January and February have been fairly mental, I was in the Philippines for 10 days, Korea for two, then did three weeks hopping between Canberra and Sydney for two developments. The one in Melbourne was at Arts House, working with Keith Armstrong on a new app for Arts House – see my previous blog post.
The one in Canberra, however, was working on a lovely new play with Aspen Island Theatre Company: Kill Climate DeniersFelicity: The Stage Play.
Felicity is a classic 90s teen drama, following the adventures of Felicity Porter (played by Keri Russell) as she travels to New York to attend university. Over two weeks, director Julian Hobba, designer Imogen Keane and performers Clare Moss, Cathy Petocz, Miranda Borman and Eleanor Garran worked with me on fleshing out the script, devising an appropriate performance and playing with dialogue.
One of the most exciting parts of the project is that in the show, when Environment Minister Gwen Malkin Felicity breaks free from the terrorist’s grasp, she heads through Parliament House playing a soundtrack of classic house and techno while taking out terrorists in a series of bombastic fight scenes. In order to bring those to life, musician Reuben Ingall and choreographer Adelina Larsson came on board and contributed phenomenal music and dance to the work.
The centrepiece of the action, of course, hangs from a brutal and chaotic battle set to the tune of Black Box’s 1989 hit Ride On Time. Dig:
(just by the by, I’ve never seen Felicity and I have no idea what a stage play adaptation would entail, other than that I’m probably for it, in principle.)
This week has been spent working at Arts House in Melbourne, developing a new digital phone app with media artist Keith Armstrong entitled Are We The One?
Keith is a superb artist from Brisbane who creates large-scale interactive installations, often with an ecological or sustainability focus. One of his previous works, Long Time No See, is a digital phone app that takes participants on a guided walk through their environment, prompting reflections on the systems they are a part of and encouraging mindfulness. (Similar goals to Best Festival Ever through a very different approach.) He’s a pretty extraordinary creative, and a reference point for me when I was talking to foreign artists about Australia’s art-science scene.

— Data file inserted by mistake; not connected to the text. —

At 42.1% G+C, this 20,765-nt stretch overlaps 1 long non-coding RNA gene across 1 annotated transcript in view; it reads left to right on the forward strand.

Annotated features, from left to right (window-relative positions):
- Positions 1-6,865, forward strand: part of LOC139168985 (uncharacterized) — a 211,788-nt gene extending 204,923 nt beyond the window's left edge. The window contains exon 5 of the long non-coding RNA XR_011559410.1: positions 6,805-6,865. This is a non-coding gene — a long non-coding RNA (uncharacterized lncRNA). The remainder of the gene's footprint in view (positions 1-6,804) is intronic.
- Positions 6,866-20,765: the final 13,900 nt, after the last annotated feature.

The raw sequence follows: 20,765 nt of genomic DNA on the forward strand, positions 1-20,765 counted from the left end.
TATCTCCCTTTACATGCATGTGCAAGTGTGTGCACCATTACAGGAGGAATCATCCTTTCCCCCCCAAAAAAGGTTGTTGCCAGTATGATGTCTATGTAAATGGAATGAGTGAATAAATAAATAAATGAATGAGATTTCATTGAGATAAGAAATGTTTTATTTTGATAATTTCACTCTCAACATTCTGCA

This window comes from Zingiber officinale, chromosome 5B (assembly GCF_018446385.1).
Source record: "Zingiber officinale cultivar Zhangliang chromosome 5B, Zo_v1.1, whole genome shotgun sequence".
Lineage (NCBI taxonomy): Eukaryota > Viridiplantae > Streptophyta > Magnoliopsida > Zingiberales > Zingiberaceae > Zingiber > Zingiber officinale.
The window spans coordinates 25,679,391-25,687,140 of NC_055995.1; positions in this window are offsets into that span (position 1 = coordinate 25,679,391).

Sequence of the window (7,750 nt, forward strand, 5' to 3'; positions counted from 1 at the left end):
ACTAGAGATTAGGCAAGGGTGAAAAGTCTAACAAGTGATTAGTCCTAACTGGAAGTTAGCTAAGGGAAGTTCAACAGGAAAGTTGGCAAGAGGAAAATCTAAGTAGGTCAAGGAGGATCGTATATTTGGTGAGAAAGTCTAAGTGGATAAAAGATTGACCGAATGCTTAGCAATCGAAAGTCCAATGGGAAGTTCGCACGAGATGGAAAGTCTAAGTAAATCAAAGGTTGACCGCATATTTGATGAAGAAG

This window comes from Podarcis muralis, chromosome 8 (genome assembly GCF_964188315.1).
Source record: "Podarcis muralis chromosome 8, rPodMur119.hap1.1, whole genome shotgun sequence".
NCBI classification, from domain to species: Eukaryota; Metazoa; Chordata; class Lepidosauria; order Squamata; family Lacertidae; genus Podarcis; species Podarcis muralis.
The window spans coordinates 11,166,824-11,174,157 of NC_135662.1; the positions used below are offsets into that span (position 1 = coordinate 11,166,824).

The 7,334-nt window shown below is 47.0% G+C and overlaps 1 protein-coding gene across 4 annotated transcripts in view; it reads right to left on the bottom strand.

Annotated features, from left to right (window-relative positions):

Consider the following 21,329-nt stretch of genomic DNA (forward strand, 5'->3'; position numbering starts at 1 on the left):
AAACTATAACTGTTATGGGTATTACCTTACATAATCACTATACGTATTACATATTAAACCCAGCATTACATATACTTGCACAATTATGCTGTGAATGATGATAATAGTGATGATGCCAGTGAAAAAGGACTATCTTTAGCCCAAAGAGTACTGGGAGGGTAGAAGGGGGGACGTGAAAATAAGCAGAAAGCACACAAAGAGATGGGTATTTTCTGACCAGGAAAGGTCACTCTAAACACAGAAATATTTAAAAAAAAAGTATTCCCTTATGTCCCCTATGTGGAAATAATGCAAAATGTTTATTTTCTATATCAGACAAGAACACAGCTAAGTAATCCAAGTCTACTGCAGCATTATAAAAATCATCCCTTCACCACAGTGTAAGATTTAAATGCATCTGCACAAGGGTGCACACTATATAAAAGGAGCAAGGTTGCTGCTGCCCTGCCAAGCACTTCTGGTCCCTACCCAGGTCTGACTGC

We’re collaborating as part of Arts House‘s Digilab project – four commissions for artist teams to produce new works under the banner of ‘digital theatre’. What is digital theatre? At least part of this project is about trying to figure that out. In practice, all four teams are creating participatory artworks mediated through digital phone apps.
Keith and I were matched by Angharad Wynne-Jones, who (I suspect) identified some common threads running through our separate practices. We met for the first time at the beginning of the first intensive development for this project. Perhaps in response to that blind date situation, we began by asking ourselves whether we might be able to create our own dating app.
First and foremost, we both joined OKCupid, RSVP, eHarmony and Tinder. Then we began pulling apart the online dating experience and rethinking it in light of our own practices. The result is a work entitled Are We The One? (in reference to the seminal Chinese dating show) in which two participants – ideally strangers – create the ideal date for each other, then go on the date that has been created for them.
In practice, what that looks like is this: each participant fills out a brief questionnaire, and then is asked to go for a walk around the venue, looking for places, objects and experiences that might appeal to their partner. They know virtually nothing about their partner, although information is gradually dripped to them as the experience goes on. The end result is that you’ve created a trail, a series of points on the map and moments for them to experience at each stop on the way.
When you’ve finished making the journey, it’s your turn to go on the trail that’s been created for you, finding the locations, listening to the messages and collecting the secret notes etc that have been deposited along the way for you. At the very end, you and your partner come face to face, and you get to have a chat about your shared experiences.
We’ve been working intensively at Arts House all week in collaboration with Steve Berrick from Perth’s pvi collective, who is programming the app (four apps at once – extraordinary) and doing paper trails around North Melbourne. From here, there’s another series of developments to come, before all four projects get premiered at Arts House’s 2016 Festival of Live Art.
Finally, I’d like to leave you with two questions. OKCupid is very good at drawing out information from its users to help it make compatible matches. There are more than 200 questions you can answer when building your profile – these are my two favourite: